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WordPress versus Movable Type: Choosing a Winner?

Since June 2005, Problogger’s WordPress vs Movable Type post has gotten over 80 responses and so far, it looks like WordPress is winning. This was followed in January 2006 with an unscientific poll of Problogger readers of which blog platforms users preferred. The results were interesting.

The results had a few surprises for me. While I was expecting a large showing for WordPress (around 37% of the 1000 respondents) I was intruiged by the large number of ProBlogger readers using the free hosted platform (22.2% – or 222 readers). This figure was almost triple the number of Movable Type Bloggers. Another surprise to me was the large numbers of Blog platforms that I’d never heard of before. By the end of the poll there were 49 options. Thirdly I was interested that 2% of those taking part use some sort of ‘custom made’ blog platform (sometimes even hand coded).

Do you agree with his results? It’s interesting to see that the new made the new ranks, even though this new free blogging platform, based upon , the multi-user version of WordPress, is only a few months old. Does his results match your expectations? Is WordPress really gaining rank among all blogging platforms? Interesting.

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Copyright Lorelle VanFossen


  1. Posted March 9, 2006 at 9:39 am | Permalink

    Lorelle, I have used four different blogging platforms (I hate to admit) and I find wordpress to be incredible. I started with xanga, and then when that got to restricting, I moved to blogger, and then when after a couple years of that I decided to get my own server and a wordpress blog. I couldn’t wait to get it fired up and running, and now I have a hard time not wanting to play with and tweek it all day long. I also use typepad for the classes I am teacher’s assistant for, and we have the premium $15 a month plan and frankly its terrible. There is so little freedom in doing what I’d like to do with that its a waste, the free blogs are much better (in my mind). But for what I pay with siteground, $5 a month I couldn’t be happier with another platform, I even now sport a wordpress button. So okay, maybe this is more of a confessional than anything but here’s my two sense.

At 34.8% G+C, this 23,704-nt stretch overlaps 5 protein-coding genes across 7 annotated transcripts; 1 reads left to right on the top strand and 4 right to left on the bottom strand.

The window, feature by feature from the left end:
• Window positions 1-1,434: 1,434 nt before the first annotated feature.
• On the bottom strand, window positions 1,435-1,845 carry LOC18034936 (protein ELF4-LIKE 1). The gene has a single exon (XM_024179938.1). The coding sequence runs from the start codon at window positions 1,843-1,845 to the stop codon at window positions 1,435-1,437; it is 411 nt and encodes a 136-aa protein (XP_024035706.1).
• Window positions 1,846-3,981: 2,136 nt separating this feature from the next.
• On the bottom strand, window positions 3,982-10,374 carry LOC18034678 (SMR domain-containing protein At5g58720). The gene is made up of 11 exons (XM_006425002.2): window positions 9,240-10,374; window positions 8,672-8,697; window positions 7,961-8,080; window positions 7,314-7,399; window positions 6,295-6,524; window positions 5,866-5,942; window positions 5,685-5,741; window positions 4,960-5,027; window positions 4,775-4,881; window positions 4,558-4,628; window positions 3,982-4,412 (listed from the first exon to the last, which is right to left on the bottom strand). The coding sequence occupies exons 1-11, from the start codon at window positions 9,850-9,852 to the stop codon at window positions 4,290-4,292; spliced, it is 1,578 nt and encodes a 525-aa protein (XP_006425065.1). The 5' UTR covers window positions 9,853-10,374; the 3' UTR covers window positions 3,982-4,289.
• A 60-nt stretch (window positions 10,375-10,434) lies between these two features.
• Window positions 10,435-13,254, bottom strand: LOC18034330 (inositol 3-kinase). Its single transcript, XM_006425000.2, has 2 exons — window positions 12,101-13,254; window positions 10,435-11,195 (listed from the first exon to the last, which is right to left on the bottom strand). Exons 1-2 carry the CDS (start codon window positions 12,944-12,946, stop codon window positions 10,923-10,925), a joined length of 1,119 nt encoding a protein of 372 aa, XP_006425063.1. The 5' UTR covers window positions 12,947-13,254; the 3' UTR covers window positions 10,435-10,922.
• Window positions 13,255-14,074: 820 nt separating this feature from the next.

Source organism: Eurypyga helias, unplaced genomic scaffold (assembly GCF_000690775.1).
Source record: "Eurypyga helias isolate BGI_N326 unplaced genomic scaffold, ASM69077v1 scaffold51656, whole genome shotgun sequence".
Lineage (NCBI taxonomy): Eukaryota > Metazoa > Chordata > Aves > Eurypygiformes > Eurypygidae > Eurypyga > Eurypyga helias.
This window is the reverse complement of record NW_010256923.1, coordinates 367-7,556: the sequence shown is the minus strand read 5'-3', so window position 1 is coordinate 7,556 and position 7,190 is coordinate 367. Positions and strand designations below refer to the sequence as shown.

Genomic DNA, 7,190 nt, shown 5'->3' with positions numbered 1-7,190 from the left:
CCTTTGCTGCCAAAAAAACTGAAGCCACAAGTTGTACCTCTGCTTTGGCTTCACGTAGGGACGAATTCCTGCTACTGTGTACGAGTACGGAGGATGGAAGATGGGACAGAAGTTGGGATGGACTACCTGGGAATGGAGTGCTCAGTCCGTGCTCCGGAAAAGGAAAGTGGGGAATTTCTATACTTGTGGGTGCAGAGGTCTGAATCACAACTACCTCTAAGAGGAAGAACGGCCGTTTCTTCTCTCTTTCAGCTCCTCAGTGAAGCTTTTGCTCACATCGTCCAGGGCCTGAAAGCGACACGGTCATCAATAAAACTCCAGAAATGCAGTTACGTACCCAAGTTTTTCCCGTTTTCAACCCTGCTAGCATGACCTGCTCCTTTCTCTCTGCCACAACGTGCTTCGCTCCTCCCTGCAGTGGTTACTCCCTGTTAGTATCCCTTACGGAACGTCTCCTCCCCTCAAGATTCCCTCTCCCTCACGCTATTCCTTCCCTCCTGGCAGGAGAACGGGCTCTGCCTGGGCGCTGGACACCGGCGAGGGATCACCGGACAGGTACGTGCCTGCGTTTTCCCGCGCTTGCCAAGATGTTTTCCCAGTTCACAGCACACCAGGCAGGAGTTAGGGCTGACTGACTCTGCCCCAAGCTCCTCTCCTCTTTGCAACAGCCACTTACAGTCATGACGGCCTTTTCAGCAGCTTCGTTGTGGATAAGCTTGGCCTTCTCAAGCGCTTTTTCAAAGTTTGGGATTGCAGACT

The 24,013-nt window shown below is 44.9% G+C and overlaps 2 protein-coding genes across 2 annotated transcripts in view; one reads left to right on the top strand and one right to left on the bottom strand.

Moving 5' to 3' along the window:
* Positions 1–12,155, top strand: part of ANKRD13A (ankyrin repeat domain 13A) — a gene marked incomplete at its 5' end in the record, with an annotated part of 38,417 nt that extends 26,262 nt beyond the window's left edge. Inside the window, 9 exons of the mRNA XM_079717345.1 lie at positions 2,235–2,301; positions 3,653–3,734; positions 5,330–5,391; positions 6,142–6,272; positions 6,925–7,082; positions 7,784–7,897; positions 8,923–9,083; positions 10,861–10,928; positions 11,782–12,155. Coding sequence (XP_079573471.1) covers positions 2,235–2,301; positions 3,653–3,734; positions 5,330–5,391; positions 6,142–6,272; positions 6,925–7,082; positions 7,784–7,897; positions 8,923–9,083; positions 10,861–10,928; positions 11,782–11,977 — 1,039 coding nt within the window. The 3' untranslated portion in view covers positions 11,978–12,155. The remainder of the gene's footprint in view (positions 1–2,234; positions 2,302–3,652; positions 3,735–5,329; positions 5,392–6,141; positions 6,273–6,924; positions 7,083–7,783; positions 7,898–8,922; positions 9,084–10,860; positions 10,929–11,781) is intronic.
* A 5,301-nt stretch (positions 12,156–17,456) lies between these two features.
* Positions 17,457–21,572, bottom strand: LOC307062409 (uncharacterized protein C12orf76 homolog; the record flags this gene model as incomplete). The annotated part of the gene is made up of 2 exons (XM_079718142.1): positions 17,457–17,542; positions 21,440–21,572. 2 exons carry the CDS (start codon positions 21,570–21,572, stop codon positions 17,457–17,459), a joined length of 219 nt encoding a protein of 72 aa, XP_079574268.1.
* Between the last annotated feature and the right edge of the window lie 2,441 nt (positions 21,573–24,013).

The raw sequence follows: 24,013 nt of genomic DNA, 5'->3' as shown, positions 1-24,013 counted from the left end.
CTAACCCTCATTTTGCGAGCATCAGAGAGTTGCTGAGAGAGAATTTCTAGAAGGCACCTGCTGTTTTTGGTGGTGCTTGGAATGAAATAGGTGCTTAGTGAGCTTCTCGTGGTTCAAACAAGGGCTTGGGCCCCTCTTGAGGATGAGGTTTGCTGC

2. Posted March 11, 2006 at 8:51 am | Permalink

    It was inevitable that MT’s successor in the self-hosting arena would be PHP-based because it’s a more widely-available and easier to master language than Perl. As a fork of b2, WordPress had the advantage of a ready-made userbase to build on; and the more users you have to start with, the more potential developers you have to add extra features. It won out over rival fork b2evo because it wasn’t as complicated; if b2evo had implemented multiblogs in a more intuitive way they might well have become more popular than wordpress. Bet they’re kicking themselves.

    For all its failings, Blogger will always have a market because the ability to create your own unique template is important to many users, and not everyone has the cash or desire to self-host. Meanwhile, the lack of a Terms of Service or effective system for reporting unacceptable blogs on leads me to believe that we’ll be overrun by splogs and porn sooner rather than later. There’s also the risk that too many users migrating to could cause our servers to topple as Typepad’s did. Popularity is a double-edged sword.

  3. Posted March 21, 2006 at 11:00 am | Permalink

    Hey Lorelle,

    I am not surprised that WordPress as a blogging software and is gaining pouplarity.

    However as wank said above, it can be a double edged sword.

    I have used WP right from its b2 days. I had briefly testing b2evolution and switched back to WP.

    I loved 1.2 and 1.5 rocked. Unfortunately I was badly let down by 2. I still refuse to upgrade my 1.5 blog to 2.0 and so just patched it to 1.5.3.

    As for, it is excellent and fast. However the https doesn’t integrate too well and the lack of template customization is a major minus point.

    That is where Blogger gains a lot of users. Besides the blogger WYSIWYG editor is a lot easier to use and has better javascript support that WP from my extensive testing both.

    Just my two cents

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